6. Criticality of tax clearance
Tax clearance certificates are not new, and neither is the requirement to have a certificate in order to do business with various organs of the state, or even some private companies. What is increasing, however, is the development that a company can go from being fully compliant with SARS which enables the free-flow of orders from their customers, to being non-compliant and sitting on a procurement equivalent of a desert island without a customer order in sight.

To make matters worse, the SARS commissioner is following Google’s lead with regard to the constant tweaking of their algorithm. (Google is constantly tweaking their algorithm in order to, depending on your perspective, either benefit the user with more accurate search results or generate more advertising revenue for Google).

SARS, just like the revenue collectors for all governments, are continually updating their measurement of compliance, without necessarily informing companies prior to the implementation of that change. (A more cynical citizen might argue that, similar to Google, the commissioner is making changes to maximise revenue to the coffers of the state!)

If you have ever battled to get a purchase order out of a public entity due to a random amendment to the company's tax compliance status, you will understand the frustration that these "tweaks" impose. The only way to be on top of this business-critical aspect is to constantly, on a real-time basis, monitor the rating that SARS gives to each of your companies.

The right Electronic Tax Management Software will have an eFiling Robot that will continually check that for you. So, in a single view, a finance and/or tax professional will be able to see near real-time updates to their tax compliance status for every filing type and every company under their management.

7. Record keeping standards have increased
When preparing a tax return, there are certain documents and/or files that are an inherent part of the preparation work. In the context of value-added-tax (VAT), this may include General Ledger detail, the General Ledger Recon, the VAT working document, list of all invoices for the relevant period, authorisation documents and many more! (It is wise to prepare for a potential audit when complete you every return, so the records required to respond the external auditor, or the SARS auditor are exactly where you would expect them to be).

Invariably, a company is placed in a compromised position of requiring historic documents that are "lost" or "deleted from SharePoint" or "lost when the laptop was reformatted" . . . we hear about this all the time.

It is true that the original filing data is kept on the SARS eFiling site, but not the supporting document(s) and other relevant information that always, as fate would have it, is required at the time of an audit. (It’s almost as through the auditors know the one mistake you make last year, and only ask question in that regard. Perhaps thy have adopted Artificial Intelligence after all!)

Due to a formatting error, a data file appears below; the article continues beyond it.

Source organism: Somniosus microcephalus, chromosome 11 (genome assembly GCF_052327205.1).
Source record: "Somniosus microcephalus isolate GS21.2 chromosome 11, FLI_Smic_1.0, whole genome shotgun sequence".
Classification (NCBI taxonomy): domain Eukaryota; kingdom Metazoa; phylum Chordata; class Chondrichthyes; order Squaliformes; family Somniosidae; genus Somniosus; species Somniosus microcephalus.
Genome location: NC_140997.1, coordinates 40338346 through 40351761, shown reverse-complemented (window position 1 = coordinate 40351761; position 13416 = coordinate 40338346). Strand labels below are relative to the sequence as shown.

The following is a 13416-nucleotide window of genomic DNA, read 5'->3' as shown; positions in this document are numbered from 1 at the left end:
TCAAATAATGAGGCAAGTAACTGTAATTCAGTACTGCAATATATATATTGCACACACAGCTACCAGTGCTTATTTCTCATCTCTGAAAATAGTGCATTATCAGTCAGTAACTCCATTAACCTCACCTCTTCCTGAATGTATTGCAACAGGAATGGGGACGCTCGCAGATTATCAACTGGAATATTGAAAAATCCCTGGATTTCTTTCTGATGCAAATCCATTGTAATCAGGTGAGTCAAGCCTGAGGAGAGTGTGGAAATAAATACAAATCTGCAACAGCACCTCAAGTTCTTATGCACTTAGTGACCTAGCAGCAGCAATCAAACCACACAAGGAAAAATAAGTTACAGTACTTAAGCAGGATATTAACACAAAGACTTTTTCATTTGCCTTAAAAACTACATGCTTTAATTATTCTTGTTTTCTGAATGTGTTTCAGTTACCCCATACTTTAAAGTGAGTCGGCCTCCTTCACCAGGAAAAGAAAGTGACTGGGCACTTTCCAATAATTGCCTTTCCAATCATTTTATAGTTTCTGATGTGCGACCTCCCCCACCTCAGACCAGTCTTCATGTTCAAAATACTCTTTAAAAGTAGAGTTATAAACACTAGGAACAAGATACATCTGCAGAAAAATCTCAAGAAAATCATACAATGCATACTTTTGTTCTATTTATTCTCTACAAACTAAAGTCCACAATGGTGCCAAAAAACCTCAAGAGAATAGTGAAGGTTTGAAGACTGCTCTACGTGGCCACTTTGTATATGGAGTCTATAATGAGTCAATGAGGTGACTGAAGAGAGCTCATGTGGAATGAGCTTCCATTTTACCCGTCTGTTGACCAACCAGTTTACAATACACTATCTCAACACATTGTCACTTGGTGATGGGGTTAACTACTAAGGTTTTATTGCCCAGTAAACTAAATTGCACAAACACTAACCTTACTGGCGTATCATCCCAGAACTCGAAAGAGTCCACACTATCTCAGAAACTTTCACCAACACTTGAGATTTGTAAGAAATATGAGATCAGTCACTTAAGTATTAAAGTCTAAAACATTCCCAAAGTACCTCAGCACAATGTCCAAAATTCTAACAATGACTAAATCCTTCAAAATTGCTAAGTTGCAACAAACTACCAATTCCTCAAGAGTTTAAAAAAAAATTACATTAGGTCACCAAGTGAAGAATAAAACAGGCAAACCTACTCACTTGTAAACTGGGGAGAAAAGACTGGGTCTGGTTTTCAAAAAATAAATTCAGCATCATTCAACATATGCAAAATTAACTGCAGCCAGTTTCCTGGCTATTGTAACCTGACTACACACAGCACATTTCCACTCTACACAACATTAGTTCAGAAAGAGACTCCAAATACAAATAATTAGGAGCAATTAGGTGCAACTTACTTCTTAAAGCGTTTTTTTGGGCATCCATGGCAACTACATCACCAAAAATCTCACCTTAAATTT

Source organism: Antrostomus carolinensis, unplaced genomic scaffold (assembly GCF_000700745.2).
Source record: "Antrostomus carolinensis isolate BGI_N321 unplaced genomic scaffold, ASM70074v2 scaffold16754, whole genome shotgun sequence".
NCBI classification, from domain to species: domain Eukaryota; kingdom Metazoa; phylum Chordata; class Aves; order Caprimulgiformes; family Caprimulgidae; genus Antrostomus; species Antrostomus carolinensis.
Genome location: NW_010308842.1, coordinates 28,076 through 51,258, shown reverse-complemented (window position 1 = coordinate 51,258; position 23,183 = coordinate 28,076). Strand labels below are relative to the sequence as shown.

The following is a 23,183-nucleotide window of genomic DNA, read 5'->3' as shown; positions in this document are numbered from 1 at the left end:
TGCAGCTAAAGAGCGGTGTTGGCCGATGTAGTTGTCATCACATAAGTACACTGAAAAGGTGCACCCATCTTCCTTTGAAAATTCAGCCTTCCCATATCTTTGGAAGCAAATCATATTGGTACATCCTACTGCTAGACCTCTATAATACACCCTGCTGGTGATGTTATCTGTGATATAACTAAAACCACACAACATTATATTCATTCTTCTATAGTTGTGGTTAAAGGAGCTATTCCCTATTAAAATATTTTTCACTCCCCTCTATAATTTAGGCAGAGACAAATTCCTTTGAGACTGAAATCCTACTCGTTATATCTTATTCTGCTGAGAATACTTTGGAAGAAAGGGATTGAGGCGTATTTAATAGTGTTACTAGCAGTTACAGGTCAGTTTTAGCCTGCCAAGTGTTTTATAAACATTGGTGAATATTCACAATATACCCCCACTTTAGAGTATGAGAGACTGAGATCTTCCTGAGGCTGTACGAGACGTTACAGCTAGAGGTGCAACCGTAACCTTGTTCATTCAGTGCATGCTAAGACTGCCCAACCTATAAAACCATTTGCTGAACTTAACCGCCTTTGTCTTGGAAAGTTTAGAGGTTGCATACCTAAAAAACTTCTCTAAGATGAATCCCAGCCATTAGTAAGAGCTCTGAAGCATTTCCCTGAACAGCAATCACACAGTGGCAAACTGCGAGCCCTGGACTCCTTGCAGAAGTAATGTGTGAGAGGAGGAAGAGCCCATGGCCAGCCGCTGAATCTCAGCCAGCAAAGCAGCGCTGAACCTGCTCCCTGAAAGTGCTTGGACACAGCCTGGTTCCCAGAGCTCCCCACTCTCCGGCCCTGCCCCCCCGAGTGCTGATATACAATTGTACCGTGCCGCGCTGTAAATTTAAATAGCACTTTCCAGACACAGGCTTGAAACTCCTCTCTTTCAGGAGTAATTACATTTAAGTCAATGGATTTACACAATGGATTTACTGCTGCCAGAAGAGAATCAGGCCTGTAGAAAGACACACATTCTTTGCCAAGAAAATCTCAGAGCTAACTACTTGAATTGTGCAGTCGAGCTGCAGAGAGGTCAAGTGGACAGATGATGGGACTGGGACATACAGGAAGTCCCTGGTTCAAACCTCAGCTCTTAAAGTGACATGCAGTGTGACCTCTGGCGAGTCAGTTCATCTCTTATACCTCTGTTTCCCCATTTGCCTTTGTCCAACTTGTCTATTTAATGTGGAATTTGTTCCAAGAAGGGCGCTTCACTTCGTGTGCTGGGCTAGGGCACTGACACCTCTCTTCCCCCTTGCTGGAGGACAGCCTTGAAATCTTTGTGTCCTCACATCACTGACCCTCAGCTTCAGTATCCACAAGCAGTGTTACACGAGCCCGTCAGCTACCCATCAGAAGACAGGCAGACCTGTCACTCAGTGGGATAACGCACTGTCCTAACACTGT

We interact with many companies and tax practitioners, and we can confidently state that Companies, generically speaking, keep their tax records and reporting in one of the following decade styles:

  • Like the 1970s – when companies stored printed documents in lever arch files and kept them first in the office filing cabinet and later at an off-site storage location;
  • Like the 1990s – when companies stored electronic documents on the users own computer (which is at risk from being lost when the staff member leaves);
  • Like the 2000s – when companies stored electronic documents in SharePoint folders (at risk of deletion of being overwritten by photos of the Christmas party);
  • Like the 2020s – when companies store electronic document contextually to the specific tax return in a cloud storage which is encrypted, backed-up and cannot be deleted.

In tandem with the earlier discussion about “cloudification”, a company’s documentation should be stored in terms of the “2020s”, which means storage is achieved with contextual relevance, such as against the specific tax return or audit. 256bit encryption is a minimum, delivered in a software platform built on either Amazon Web Services (AWS) or Microsoft Azure.

An Electronic Tax Management Software should, at a minimum, store all the records and documents on a live basis, without the need to archive anything (data storage is ubiquitous nowadays). Such records should be stored in the above-mentioned method of encryption, and accessible with just a few clicks, and the right permission setting.

We hope the above has convinced you that digitisation isn’t just coming, its already knocking on your proverbial front door.

Forward leading finance professionals should be looking for a software platform that meets the digital demands of SARS and their employer, allowing the organisation the benefit of efficiency of processes. It isn't a question of whether you'll use software for your tax management and administration processes, it is only a question of when, and which software you will choose.